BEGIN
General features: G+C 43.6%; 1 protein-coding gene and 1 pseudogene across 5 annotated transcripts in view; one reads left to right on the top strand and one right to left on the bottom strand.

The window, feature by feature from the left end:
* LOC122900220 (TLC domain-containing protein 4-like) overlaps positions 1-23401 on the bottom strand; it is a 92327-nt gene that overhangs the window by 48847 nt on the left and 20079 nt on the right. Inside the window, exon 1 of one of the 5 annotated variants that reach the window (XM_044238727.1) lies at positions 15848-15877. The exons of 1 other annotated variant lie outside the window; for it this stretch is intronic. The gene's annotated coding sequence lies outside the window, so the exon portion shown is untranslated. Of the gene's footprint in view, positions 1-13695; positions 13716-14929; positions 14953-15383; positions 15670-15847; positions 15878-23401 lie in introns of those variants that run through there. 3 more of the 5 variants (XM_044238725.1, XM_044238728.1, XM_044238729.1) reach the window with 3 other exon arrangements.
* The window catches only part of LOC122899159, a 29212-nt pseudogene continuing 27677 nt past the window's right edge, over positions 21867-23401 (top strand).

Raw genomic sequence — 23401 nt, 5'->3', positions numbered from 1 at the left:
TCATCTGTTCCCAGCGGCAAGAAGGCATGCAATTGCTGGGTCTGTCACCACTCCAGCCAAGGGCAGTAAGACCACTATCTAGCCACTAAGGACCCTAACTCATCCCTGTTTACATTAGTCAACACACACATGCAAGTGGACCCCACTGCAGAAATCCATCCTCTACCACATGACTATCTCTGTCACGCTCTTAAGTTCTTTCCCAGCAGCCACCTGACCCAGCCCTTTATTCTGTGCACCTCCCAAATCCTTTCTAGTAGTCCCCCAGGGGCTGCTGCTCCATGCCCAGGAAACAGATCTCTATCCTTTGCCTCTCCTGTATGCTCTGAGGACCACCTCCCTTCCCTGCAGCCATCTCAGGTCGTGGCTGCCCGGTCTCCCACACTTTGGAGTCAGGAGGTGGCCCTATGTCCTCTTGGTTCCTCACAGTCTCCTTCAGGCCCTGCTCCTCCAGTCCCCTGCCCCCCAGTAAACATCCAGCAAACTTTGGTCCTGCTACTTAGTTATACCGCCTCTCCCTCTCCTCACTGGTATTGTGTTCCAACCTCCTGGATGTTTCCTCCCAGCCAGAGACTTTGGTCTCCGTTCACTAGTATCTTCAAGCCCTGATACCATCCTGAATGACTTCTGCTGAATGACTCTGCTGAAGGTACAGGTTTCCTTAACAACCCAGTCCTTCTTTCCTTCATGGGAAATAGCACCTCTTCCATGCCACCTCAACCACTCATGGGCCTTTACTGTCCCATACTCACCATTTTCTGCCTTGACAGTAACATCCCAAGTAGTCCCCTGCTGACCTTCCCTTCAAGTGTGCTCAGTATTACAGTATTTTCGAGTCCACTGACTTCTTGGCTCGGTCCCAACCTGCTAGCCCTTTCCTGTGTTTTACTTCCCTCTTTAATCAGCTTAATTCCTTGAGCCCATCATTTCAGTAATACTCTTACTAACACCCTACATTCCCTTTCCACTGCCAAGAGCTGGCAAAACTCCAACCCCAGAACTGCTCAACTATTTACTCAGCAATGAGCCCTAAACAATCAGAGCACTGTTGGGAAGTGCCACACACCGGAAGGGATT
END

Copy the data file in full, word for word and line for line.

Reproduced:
General features: G+C 43.6%; 1 protein-coding gene and 1 pseudogene across 5 annotated transcripts in view; one reads left to right on the top strand and one right to left on the bottom strand.

The window, feature by feature from the left end:
* LOC122900220 (TLC domain-containing protein 4-like) overlaps positions 1-23401 on the bottom strand; it is a 92327-nt gene that overhangs the window by 48847 nt on the left and 20079 nt on the right. Inside the window, exon 1 of one of the 5 annotated variants that reach the window (XM_044238727.1) lies at positions 15848-15877. The exons of 1 other annotated variant lie outside the window; for it this stretch is intronic. The gene's annotated coding sequence lies outside the window, so the exon portion shown is untranslated. Of the gene's footprint in view, positions 1-13695; positions 13716-14929; positions 14953-15383; positions 15670-15847; positions 15878-23401 lie in introns of those variants that run through there. 3 more of the 5 variants (XM_044238725.1, XM_044238728.1, XM_044238729.1) reach the window with 3 other exon arrangements.
* The window catches only part of LOC122899159, a 29212-nt pseudogene continuing 27677 nt past the window's right edge, over positions 21867-23401 (top strand).

Raw genomic sequence — 23401 nt, 5'->3', positions numbered from 1 at the left:
TCATCTGTTCCCAGCGGCAAGAAGGCATGCAATTGCTGGGTCTGTCACCACTCCAGCCAAGGGCAGTAAGACCACTATCTAGCCACTAAGGACCCTAACTCATCCCTGTTTACATTAGTCAACACACACATGCAAGTGGACCCCACTGCAGAAATCCATCCTCTACCACATGACTATCTCTGTCACGCTCTTAAGTTCTTTCCCAGCAGCCACCTGACCCAGCCCTTTATTCTGTGCACCTCCCAAATCCTTTCTAGTAGTCCCCCAGGGGCTGCTGCTCCATGCCCAGGAAACAGATCTCTATCCTTTGCCTCTCCTGTATGCTCTGAGGACCACCTCCCTTCCCTGCAGCCATCTCAGGTCGTGGCTGCCCGGTCTCCCACACTTTGGAGTCAGGAGGTGGCCCTATGTCCTCTTGGTTCCTCACAGTCTCCTTCAGGCCCTGCTCCTCCAGTCCCCTGCCCCCCAGTAAACATCCAGCAAACTTTGGTCCTGCTACTTAGTTATACCGCCTCTCCCTCTCCTCACTGGTATTGTGTTCCAACCTCCTGGATGTTTCCTCCCAGCCAGAGACTTTGGTCTCCGTTCACTAGTATCTTCAAGCCCTGATACCATCCTGAATGACTTCTGCTGAATGACTCTGCTGAAGGTACAGGTTTCCTTAACAACCCAGTCCTTCTTTCCTTCATGGGAAATAGCACCTCTTCCATGCCACCTCAACCACTCATGGGCCTTTACTGTCCCATACTCACCATTTTCTGCCTTGACAGTAACATCCCAAGTAGTCCCCTGCTGACCTTCCCTTCAAGTGTGCTCAGTATTACAGTATTTTCGAGTCCACTGACTTCTTGGCTCGGTCCCAACCTGCTAGCCCTTTCCTGTGTTTTACTTCCCTCTTTAATCAGCTTAATTCCTTGAGCCCATCATTTCAGTAATACTCTTACTAACACCCTACATTCCCTTTCCACTGCCAAGAGCTGGCAAAACTCCAACCCCAGAACTGCTCAACTATTTACTCAGCAATGAGCCCTAAACAATCAGAGCACTGTTGGGAAGTGCCACACACCGGAAGGGATT